Counselling for anxiety
Written by listed counsellor/psychotherapist: Claire McDonough (Jane) MBACP
26th July, 20150 Comments
Feeling excessively anxious is horrible. It can produce effects that range from feeling uncomfortable to feeling totally disabled by it.
Anxiety is normal but for some people it gets out of hand. It involves both physical and emotional experience because it is related to the automatic fight or flight response. Normally this response helps you to keep safe in dangerous or threatening situations. At these times your body releases hormones including adrenalin and cortisol. These help to prepare your body to either put up a fight or to run away. They do things like increase your heart rate, increase your rate of breathing and send blood to your limbs.
You will undoubtedly experience anxiety many times in your life; it's what keeps you safe. It allows you to react to threatening situations. Sometimes though this gets out of control. You might feel worried all or a lot of the time, even about things that are just a normal part of life. You might worry about things that aren’t really likely to happen. You may have panic attacks. You might even end up with being given a diagnosis of an anxiety disorder.
Some people seem to be more likely than others to feel excessively anxious. They may tend to be more negative in the way that they think about things. They may have lives that are a little too full, not allowing themselves time to relax, think and do things that they enjoy rather than what they think they should be doing. Work or school might be a strain. They may have difficult relationships or financial stresses. They may have had a traumatic experience such as bereavement or an injury. It can also be a side effect of both legal and illegal drugs.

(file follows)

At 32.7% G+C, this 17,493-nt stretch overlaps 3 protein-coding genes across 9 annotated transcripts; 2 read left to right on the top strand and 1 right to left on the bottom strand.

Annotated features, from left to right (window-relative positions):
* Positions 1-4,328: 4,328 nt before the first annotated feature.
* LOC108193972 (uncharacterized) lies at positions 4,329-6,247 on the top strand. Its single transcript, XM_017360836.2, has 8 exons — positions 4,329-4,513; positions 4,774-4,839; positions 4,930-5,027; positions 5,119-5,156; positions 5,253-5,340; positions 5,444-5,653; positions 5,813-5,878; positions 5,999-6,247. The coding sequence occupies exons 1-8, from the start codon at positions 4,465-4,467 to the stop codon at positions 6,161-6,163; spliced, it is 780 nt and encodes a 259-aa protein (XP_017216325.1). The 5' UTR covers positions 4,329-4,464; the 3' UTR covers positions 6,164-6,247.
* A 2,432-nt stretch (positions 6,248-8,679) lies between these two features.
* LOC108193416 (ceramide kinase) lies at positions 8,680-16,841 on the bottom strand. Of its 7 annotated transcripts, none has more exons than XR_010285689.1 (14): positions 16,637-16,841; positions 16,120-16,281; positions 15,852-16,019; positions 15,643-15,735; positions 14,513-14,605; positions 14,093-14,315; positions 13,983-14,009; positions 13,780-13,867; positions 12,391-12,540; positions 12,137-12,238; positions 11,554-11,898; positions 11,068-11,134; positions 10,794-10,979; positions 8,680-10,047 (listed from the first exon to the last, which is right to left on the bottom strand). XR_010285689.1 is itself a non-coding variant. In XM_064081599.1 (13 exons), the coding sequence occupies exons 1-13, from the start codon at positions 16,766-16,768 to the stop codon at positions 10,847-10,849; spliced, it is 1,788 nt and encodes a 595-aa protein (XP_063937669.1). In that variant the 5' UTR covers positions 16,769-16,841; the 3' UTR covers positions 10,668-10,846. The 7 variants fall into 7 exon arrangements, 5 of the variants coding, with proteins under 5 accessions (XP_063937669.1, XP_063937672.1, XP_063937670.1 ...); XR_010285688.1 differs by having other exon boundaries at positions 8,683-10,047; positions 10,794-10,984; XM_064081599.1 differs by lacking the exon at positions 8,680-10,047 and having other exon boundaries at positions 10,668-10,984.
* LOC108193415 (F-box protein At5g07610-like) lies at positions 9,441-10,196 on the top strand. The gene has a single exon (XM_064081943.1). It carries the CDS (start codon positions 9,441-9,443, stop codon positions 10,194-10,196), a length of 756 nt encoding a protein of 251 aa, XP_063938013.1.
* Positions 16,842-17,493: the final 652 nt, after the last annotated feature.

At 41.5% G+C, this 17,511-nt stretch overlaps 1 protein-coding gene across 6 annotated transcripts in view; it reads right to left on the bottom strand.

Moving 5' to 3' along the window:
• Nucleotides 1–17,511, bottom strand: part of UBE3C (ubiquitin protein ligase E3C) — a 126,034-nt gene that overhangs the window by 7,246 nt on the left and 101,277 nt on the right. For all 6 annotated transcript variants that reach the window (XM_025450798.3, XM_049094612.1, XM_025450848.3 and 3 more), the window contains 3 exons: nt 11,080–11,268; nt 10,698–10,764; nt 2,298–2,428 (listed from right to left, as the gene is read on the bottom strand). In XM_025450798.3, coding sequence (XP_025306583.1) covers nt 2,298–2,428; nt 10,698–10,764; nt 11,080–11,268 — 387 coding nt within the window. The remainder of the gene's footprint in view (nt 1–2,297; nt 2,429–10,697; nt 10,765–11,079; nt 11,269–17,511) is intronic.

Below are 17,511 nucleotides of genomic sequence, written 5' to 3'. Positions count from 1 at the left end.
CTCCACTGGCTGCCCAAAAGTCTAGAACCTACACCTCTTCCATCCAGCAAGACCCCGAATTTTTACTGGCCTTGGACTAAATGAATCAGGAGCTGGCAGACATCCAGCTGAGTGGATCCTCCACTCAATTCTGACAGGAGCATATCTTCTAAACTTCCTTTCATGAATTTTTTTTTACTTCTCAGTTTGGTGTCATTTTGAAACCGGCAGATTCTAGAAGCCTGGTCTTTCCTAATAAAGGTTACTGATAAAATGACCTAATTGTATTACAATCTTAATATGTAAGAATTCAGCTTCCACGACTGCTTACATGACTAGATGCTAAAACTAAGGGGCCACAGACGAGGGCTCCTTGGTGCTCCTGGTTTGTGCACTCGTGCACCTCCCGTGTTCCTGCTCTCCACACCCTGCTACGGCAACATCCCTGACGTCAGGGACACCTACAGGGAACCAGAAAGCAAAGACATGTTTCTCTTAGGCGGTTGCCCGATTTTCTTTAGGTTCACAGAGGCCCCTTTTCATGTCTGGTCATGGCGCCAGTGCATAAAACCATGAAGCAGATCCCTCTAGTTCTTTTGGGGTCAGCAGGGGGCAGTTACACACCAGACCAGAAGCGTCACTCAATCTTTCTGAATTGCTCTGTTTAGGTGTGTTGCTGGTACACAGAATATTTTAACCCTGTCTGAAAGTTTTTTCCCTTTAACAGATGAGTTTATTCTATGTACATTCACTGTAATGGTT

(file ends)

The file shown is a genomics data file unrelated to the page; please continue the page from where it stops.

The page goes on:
In conjunction with some good self-help techniques; counselling can be very effective in alleviating anxiety. Whilst management techniques such as progressive muscle relaxation and mindfulness help to manage your immediate symptoms, counselling will help you to deal with the underlying causes. At the very heart of anxiety are the beliefs, thoughts and behaviours that drive it and cause it to reoccur, and this is where counselling comes in. A counsellor will help you to find and explore these in a safe and comfortable environment and at a pace that it deliberated by you. A counsellor can help you to understand your feeling and your experience of anxiety. They can help you to understand why your anxiety developed in the first place. You can explore and devise your own recovery strategy, one that suits your needs. A counsellor will offer personal, non-judgemental, confidential support so you can feel safe in exploring your experiences, thoughts and feelings. They can offer emotional support, feedback and observations about your progress through therapy and into recovery.
Unlike many other self-help techniques that claim to help with anxiety, counselling has been extensively researched and there is a significant amount of evidence that demonstrates its effectiveness.
About the author
Claire McDonough is a qualified integrative counsellor, advance hypnotherapist, nurse and trainer. She has spent her career working in mental health and wellbeing. She runs a successful private practice in Clitheroe Lancashire where she provides, group and individual therapies, community and CPD training.
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